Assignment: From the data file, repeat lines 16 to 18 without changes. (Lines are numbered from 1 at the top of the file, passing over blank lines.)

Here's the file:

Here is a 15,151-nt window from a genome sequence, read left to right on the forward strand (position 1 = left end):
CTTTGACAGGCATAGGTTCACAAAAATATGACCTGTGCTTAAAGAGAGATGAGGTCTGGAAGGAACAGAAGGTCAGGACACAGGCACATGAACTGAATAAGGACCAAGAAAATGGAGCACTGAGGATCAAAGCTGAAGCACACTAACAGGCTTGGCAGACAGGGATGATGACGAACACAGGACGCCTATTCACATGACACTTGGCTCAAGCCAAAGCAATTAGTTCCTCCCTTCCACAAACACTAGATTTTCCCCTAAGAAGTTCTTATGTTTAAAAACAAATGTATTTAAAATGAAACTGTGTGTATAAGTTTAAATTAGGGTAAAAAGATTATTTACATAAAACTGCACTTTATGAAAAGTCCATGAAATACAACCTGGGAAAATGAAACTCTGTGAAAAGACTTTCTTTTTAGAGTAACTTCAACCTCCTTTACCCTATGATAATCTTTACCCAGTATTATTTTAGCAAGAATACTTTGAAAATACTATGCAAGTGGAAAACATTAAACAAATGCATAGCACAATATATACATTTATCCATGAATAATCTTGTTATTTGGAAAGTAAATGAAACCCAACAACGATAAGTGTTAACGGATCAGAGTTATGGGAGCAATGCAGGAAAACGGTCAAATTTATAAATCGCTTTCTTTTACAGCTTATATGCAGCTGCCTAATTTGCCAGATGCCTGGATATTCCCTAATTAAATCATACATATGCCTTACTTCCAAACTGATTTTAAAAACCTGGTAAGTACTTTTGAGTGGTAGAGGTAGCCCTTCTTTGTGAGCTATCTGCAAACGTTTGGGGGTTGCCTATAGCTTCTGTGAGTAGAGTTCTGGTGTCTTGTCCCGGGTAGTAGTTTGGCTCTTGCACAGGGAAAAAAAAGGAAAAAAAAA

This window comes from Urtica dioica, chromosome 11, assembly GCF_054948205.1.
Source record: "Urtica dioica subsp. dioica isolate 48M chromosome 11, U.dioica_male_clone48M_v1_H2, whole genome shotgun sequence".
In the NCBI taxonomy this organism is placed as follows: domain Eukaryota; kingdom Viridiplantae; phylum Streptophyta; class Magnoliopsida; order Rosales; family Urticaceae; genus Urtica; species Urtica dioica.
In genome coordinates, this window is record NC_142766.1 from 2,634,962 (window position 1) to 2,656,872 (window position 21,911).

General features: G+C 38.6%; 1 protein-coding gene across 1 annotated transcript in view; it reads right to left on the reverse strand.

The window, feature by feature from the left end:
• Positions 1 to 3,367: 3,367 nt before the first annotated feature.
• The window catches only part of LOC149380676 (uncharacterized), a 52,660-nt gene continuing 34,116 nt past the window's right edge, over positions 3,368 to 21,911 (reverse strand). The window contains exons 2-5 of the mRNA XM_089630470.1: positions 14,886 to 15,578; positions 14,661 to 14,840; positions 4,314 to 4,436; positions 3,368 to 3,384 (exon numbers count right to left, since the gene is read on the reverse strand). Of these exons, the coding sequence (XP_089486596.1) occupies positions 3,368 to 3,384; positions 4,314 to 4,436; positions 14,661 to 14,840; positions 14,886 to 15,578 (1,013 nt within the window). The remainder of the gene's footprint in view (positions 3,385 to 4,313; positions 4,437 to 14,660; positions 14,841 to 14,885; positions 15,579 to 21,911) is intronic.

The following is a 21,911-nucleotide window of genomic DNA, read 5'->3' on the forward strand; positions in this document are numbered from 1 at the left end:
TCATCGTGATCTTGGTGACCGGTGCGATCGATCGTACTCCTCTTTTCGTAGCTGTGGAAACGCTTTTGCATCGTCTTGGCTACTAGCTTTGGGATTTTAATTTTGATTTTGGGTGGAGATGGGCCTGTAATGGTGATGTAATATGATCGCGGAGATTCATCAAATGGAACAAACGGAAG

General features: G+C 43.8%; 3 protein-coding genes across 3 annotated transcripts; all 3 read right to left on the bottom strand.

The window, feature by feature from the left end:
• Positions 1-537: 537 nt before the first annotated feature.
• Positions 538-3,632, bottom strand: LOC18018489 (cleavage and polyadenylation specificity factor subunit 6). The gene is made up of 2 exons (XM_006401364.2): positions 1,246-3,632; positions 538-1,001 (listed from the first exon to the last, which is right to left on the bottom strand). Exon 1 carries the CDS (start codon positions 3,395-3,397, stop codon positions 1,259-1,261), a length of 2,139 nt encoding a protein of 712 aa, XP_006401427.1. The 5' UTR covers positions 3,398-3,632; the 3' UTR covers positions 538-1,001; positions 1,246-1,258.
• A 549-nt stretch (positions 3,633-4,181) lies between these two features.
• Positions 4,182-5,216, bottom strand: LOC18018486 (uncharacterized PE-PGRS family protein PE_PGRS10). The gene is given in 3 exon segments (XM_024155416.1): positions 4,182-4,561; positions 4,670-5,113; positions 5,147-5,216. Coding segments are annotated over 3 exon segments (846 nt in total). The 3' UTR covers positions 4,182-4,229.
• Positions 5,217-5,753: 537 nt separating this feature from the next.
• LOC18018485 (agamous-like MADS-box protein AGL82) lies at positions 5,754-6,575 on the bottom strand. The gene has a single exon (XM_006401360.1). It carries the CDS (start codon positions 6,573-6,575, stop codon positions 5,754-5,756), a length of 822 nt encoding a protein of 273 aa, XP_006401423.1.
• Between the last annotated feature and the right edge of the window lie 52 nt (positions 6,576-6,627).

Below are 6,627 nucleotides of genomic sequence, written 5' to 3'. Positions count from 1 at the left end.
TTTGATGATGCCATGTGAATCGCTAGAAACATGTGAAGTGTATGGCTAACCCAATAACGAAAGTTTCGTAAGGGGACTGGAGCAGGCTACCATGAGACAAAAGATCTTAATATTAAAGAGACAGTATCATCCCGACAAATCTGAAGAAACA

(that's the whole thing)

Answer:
• Positions 538-3,632, bottom strand: LOC18018489 (cleavage and polyadenylation specificity factor subunit 6). The gene is made up of 2 exons (XM_006401364.2): positions 1,246-3,632; positions 538-1,001 (listed from the first exon to the last, which is right to left on the bottom strand). Exon 1 carries the CDS (start codon positions 3,395-3,397, stop codon positions 1,259-1,261), a length of 2,139 nt encoding a protein of 712 aa, XP_006401427.1. The 5' UTR covers positions 3,398-3,632; the 3' UTR covers positions 538-1,001; positions 1,246-1,258.
• A 549-nt stretch (positions 3,633-4,181) lies between these two features.
• Positions 4,182-5,216, bottom strand: LOC18018486 (uncharacterized PE-PGRS family protein PE_PGRS10). The gene is given in 3 exon segments (XM_024155416.1): positions 4,182-4,561; positions 4,670-5,113; positions 5,147-5,216. Coding segments are annotated over 3 exon segments (846 nt in total). The 3' UTR covers positions 4,182-4,229.